Anjin-san's assimilation of Japanese ways is evident in his exemplary conduct. Toranaga decides to return the Erasmus to Anjin-san. Mariko tells Father Alvito of a plot to murder a Christian lord on ...
Pilot-Major John Blackthorne (Richard Chamberlain), an English ship pilot, whose vessel wrecked upon the Japanese coast in the early seventeenth century is forced to deal with the two most powerful men in Japan in these days. He is thrown in the midst of a war between Lord Yoshi Toranaga (Toshirô Mifune) and Ishido (Nobuo Kaneko), who struggle for the title of "Shogun", which will give ultimate power to the one who possesses it.Written by
Harald Mayr <email@example.com>
Furankî Sakai was a well-known stand-up comedian in Japan, with little, if any, experience in dramatic roles. See more »
In the opening shots of Anjin-sans ship you see the shadow of the helicopter (which was used to film the 'fly-by' shots of the ship). It casts a shadow onto the water and then the ship itself. See more »
Words and Music by Eric Bercovici See more »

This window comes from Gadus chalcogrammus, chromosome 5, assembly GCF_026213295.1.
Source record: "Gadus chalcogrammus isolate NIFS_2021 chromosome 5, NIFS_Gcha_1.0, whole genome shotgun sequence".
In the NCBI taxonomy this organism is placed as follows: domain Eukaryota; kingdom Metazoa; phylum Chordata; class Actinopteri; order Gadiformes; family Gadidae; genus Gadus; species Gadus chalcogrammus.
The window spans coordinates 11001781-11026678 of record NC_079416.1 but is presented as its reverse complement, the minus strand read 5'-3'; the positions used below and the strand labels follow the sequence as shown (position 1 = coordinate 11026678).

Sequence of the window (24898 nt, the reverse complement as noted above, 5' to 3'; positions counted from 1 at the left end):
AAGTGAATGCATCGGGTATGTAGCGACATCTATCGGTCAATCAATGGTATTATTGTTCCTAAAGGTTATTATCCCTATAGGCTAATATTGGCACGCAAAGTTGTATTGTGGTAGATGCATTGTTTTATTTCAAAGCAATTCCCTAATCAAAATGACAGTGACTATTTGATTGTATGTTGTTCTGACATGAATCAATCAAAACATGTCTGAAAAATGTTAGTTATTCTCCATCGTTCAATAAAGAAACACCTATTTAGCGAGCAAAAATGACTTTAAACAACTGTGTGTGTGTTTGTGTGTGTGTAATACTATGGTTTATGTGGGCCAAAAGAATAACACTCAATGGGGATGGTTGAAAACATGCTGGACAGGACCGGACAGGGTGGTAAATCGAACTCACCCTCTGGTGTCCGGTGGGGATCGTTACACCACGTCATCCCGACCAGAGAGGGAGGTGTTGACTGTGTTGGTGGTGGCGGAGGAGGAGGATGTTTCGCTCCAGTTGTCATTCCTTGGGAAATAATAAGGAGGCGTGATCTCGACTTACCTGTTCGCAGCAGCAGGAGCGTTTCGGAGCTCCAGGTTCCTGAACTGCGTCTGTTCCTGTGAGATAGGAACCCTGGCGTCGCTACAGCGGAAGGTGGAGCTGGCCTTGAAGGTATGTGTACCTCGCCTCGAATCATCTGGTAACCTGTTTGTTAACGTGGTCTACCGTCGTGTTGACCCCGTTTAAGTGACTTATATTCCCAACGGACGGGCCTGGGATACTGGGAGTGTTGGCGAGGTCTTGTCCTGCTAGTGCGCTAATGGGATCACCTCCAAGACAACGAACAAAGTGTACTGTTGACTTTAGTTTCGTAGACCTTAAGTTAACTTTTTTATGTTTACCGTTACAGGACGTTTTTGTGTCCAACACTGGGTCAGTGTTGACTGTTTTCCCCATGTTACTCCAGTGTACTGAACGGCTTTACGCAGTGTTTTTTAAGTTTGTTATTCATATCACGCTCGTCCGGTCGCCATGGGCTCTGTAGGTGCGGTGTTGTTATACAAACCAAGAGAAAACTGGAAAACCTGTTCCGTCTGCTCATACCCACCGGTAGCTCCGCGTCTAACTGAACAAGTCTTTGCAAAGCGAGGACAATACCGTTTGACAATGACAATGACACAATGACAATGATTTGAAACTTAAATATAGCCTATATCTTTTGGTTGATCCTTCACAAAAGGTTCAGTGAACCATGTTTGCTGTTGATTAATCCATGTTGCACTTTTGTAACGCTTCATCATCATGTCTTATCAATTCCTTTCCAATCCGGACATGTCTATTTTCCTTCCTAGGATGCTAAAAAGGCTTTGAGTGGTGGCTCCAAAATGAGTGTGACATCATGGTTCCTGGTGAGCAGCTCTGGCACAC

I first saw the mini-series on TV when it came out. I was like millions of other viewers who made sure they were home night after night to see this epic. Now that it's out on DVD, how could I resist? Seeing it on a much bigger screen than existed in the early 80's, I immediately was appalled by the bad hair pieces of almost all of the Japanese actors. It took a while to get used to the seams and wrinkled skullcaps and the makeup that didn't really match. The only other "ouch" moment, for me, came in the opening shot of the "Erasmus" being filmed from a helicopter with Orson Welles narration. It was impressive up until the helicopter shadow goes right over the boat and the water!..... I was amazed that wasn't edited out in post. Ah well. When you watch the bonus material, you get an idea of what a monumentally difficult project this was from the language and custom difficulties to the famous TOHO Studios being about 25 years behind the times with their equipment...not to mention the tank where the shipwreck was filmed. I don't know if I agree with the director and producers that if it wasn't for 'Shogun' sushi would not be as popular in the U.S. as it has become, but it certainly sparked an ongoing interest in Japanese history and culture in me. It will always be one of the crowning achievements for television. It's a miracle that it came off as beautifully as it did. Just don't watch the 2-hour mess that is on video.
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